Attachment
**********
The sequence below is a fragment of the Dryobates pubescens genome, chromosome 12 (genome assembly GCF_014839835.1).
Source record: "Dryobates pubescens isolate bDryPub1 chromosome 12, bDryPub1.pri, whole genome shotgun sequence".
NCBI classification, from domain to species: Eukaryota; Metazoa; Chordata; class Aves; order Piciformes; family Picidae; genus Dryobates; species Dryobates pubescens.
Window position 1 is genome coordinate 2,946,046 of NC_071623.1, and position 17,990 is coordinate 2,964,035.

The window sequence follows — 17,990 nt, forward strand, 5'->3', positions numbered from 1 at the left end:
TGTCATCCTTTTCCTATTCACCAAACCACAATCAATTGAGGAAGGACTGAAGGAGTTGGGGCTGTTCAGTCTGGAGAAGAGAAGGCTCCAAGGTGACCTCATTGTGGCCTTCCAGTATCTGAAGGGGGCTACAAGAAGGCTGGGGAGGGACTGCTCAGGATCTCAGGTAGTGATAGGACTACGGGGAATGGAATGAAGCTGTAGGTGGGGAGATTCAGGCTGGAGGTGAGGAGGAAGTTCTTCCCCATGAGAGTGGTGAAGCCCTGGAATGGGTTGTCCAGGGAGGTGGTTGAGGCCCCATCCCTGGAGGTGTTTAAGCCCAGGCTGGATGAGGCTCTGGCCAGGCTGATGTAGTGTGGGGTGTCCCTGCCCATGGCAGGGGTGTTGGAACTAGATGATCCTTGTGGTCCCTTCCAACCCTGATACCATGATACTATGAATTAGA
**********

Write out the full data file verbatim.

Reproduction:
The sequence below is a fragment of the Dryobates pubescens genome, chromosome 12 (genome assembly GCF_014839835.1).
Source record: "Dryobates pubescens isolate bDryPub1 chromosome 12, bDryPub1.pri, whole genome shotgun sequence".
NCBI classification, from domain to species: Eukaryota; Metazoa; Chordata; class Aves; order Piciformes; family Picidae; genus Dryobates; species Dryobates pubescens.
Window position 1 is genome coordinate 2,946,046 of NC_071623.1, and position 17,990 is coordinate 2,964,035.

The window sequence follows — 17,990 nt, forward strand, 5'->3', positions numbered from 1 at the left end:
TGTCATCCTTTTCCTATTCACCAAACCACAATCAATTGAGGAAGGACTGAAGGAGTTGGGGCTGTTCAGTCTGGAGAAGAGAAGGCTCCAAGGTGACCTCATTGTGGCCTTCCAGTATCTGAAGGGGGCTACAAGAAGGCTGGGGAGGGACTGCTCAGGATCTCAGGTAGTGATAGGACTACGGGGAATGGAATGAAGCTGTAGGTGGGGAGATTCAGGCTGGAGGTGAGGAGGAAGTTCTTCCCCATGAGAGTGGTGAAGCCCTGGAATGGGTTGTCCAGGGAGGTGGTTGAGGCCCCATCCCTGGAGGTGTTTAAGCCCAGGCTGGATGAGGCTCTGGCCAGGCTGATGTAGTGTGGGGTGTCCCTGCCCATGGCAGGGGTGTTGGAACTAGATGATCCTTGTGGTCCCTTCCAACCCTGATACCATGATACTATGAATTAGA